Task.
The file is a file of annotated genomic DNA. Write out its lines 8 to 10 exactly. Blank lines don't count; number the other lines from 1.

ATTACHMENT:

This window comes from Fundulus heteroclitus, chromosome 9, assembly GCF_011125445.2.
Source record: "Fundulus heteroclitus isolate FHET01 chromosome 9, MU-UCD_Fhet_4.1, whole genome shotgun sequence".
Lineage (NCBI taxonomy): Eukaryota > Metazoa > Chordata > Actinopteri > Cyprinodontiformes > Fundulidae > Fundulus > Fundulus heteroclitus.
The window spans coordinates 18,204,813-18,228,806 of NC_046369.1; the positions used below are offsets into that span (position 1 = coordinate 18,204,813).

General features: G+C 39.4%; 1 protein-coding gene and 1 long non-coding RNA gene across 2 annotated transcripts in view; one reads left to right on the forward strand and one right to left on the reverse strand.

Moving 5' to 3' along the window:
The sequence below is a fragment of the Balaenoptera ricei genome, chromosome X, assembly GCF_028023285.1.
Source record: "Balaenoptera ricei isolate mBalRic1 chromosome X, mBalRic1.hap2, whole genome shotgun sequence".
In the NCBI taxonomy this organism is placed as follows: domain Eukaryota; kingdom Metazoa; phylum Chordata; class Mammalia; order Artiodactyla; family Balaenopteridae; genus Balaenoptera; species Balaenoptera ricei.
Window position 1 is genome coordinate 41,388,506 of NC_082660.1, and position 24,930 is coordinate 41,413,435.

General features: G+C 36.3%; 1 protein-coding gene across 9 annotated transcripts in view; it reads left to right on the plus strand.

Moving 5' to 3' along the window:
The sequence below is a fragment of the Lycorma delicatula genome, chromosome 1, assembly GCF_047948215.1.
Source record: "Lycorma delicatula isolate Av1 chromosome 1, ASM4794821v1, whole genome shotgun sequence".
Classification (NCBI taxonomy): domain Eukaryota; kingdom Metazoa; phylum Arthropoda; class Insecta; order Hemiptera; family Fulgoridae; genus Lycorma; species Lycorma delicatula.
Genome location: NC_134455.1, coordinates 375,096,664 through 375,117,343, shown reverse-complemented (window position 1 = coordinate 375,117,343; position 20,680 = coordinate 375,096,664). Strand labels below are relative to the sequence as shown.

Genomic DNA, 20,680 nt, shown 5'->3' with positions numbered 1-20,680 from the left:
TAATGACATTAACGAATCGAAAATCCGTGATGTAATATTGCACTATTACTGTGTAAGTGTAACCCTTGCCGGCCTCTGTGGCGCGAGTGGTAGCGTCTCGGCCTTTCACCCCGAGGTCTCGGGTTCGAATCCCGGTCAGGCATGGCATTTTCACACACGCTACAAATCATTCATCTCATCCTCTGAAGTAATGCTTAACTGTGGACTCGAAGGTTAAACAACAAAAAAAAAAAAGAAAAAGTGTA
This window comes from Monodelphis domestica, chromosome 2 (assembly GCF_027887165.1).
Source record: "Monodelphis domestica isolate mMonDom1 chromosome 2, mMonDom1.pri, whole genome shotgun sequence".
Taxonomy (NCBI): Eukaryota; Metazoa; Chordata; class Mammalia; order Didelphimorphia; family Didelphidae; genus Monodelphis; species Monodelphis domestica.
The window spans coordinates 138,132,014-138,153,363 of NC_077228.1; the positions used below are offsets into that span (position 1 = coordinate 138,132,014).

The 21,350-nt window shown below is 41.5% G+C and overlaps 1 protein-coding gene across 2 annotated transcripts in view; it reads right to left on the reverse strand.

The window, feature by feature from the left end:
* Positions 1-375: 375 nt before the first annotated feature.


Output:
Source record: "Balaenoptera ricei isolate mBalRic1 chromosome X, mBalRic1.hap2, whole genome shotgun sequence".
In the NCBI taxonomy this organism is placed as follows: domain Eukaryota; kingdom Metazoa; phylum Chordata; class Mammalia; order Artiodactyla; family Balaenopteridae; genus Balaenoptera; species Balaenoptera ricei.
Window position 1 is genome coordinate 41,388,506 of NC_082660.1, and position 24,930 is coordinate 41,413,435.